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Lacombe Canadian Tire store not happening for now

Canadian Tire returns $750,000 deposit to city after missing development deadlines

Canadian Tire Real Estate Limited has returned $750,000 that City of Lacombe invested to help spur commercial development.

The deposit, plus interest, was returned by Canadian Tire after it failed to meet deadlines to develop a store that was meant to be an anchor for the Lacombe Market Square development on the east side of the community south of Highway 12.

In 2018, the city spent $3.325 million to buy land, which in turn was sold to Canadian Tire for a new store for $2.575 million. Council voted to borrow $750,000 to cover the shortfall. If Canadian Tire met its deadlines the money would be considered a non-refundable deposit.

City chief administrative officer Matthew Goudy said the goal was to provide an economic development incentive to give the project a boost and attract more investment to Lacombe Market Square and create jobs, draw visitors and generate additional taxes.

However, the pandemic hit and Canadian Tire was unable to meet the agreed-upon deadlines. An 18-month extension was granted in March 2021, but the project still remained in limbo and Canadian Tire agreed to return the deposit.

Goudy said while the timing is apparently not right for Canadian Tire to start building now, the company says Lacombe remains a priority. Canadian Tire representatives told the city it is among the biggest markets in Canada without one of its iconic stores.

“Overall, it just didn’t come to fruition at this time,” he said.

Mayor Grant Creasey said while it is “regrettable” the development has fallen through at this time he thanked Canadian Tire for hononuring the original agreement and returning the desposit to Lacombe.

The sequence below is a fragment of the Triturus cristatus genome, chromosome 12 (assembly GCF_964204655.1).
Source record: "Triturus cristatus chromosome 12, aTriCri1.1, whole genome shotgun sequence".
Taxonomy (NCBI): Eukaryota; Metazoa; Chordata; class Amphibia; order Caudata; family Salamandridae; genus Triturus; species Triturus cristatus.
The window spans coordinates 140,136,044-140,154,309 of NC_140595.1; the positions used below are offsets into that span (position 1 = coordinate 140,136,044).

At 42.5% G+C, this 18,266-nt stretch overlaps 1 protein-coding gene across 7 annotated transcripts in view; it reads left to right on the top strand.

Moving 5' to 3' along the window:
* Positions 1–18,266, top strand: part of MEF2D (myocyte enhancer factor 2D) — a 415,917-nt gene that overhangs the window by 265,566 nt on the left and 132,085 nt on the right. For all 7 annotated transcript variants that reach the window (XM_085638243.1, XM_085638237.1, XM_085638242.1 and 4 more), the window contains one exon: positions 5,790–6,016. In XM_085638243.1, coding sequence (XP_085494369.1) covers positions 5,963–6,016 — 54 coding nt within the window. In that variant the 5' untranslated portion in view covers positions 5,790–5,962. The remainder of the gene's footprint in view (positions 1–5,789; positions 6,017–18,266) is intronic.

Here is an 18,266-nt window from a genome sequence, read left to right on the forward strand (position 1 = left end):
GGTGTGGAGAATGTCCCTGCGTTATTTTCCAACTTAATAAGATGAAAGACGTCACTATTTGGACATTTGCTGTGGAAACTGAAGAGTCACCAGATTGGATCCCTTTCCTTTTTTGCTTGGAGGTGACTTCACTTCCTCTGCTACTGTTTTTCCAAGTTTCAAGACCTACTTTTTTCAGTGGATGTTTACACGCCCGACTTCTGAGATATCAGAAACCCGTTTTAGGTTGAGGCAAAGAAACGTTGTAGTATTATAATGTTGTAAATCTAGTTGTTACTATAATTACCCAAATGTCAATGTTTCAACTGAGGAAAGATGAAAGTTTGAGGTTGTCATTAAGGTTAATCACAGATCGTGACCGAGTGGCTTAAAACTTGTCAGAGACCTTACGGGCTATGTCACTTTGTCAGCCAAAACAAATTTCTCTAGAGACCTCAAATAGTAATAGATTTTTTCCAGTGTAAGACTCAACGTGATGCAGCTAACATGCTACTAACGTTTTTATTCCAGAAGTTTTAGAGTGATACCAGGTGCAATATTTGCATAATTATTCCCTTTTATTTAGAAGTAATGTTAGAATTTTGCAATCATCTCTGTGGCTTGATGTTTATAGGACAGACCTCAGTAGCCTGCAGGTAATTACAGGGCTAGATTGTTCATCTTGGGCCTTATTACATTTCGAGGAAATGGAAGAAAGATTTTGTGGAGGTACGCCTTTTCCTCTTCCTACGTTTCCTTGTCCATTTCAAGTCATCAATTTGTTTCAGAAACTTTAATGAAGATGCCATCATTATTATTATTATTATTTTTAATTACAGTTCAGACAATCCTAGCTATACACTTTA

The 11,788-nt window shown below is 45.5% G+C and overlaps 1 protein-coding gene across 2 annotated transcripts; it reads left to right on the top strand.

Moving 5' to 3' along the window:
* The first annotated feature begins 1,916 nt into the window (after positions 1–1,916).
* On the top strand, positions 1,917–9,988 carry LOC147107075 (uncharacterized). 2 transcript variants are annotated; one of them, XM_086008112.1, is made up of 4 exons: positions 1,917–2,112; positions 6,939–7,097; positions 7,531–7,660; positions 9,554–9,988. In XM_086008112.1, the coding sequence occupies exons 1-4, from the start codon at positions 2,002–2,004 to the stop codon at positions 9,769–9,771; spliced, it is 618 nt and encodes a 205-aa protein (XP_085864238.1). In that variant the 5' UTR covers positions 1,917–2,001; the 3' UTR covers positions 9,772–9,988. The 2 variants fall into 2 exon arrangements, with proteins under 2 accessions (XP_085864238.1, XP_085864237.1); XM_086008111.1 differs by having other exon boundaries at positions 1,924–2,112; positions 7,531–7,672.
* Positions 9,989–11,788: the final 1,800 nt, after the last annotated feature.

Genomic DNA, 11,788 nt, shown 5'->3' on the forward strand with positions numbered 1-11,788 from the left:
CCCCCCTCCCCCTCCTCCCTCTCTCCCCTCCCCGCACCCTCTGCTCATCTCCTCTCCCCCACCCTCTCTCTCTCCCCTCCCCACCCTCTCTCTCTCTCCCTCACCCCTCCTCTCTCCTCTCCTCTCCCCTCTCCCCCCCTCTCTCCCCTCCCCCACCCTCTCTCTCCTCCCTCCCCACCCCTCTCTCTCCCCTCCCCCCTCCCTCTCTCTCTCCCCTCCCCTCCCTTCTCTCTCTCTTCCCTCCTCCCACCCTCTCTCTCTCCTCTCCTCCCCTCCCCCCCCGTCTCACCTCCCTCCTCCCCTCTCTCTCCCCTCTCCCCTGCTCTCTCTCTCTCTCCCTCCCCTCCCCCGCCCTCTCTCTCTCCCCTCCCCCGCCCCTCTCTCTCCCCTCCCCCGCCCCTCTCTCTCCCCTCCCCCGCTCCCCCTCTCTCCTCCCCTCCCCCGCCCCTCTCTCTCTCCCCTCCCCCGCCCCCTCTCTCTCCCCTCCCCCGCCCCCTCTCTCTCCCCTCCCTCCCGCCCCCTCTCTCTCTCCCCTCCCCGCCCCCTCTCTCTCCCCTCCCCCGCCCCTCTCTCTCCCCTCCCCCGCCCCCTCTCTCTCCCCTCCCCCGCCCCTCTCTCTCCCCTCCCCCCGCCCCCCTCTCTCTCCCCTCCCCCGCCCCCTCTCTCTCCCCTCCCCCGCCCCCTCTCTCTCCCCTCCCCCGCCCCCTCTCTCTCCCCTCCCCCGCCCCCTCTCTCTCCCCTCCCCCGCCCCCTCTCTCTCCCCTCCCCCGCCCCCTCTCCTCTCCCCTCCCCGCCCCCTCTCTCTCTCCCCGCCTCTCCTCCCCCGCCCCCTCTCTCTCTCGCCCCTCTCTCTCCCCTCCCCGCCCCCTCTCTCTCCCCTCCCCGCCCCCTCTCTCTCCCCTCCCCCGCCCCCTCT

“Despite this setback, council remains optimistic their property will be developed in the coming years,” said Creasey.

The site remains the property of Canadian Tire Real Estate Limited and is zoned as Regional Shopping Centre District. Canadian Tire could opt to sell or lease the land or develop its store at a later date.

Goudy said while the Canadian Tire would have been a welcome anchor tenant in Lacombe Market Square and fill a local commercial gap development activity has been strong.

A number of smaller tenants have set up shop in Lacombe Market Square and the Midway Centre development on the west side of the city next to Highway 2 continues to grow.

In 2022, a record $42.4 million worth of development permits were issued, boosted partly by $22.3 million in institutional projects, such as schools. Even without any institutional projects in 2022, there was just under $32 million in building permits handed out.

Residential growth has been even more striking. There were 145 residential permits issued last year, compared with 52 a year earlier and 28 in 2020.

The city is also expecting to see a healthy increase in population when it completes its municipal census later this year.

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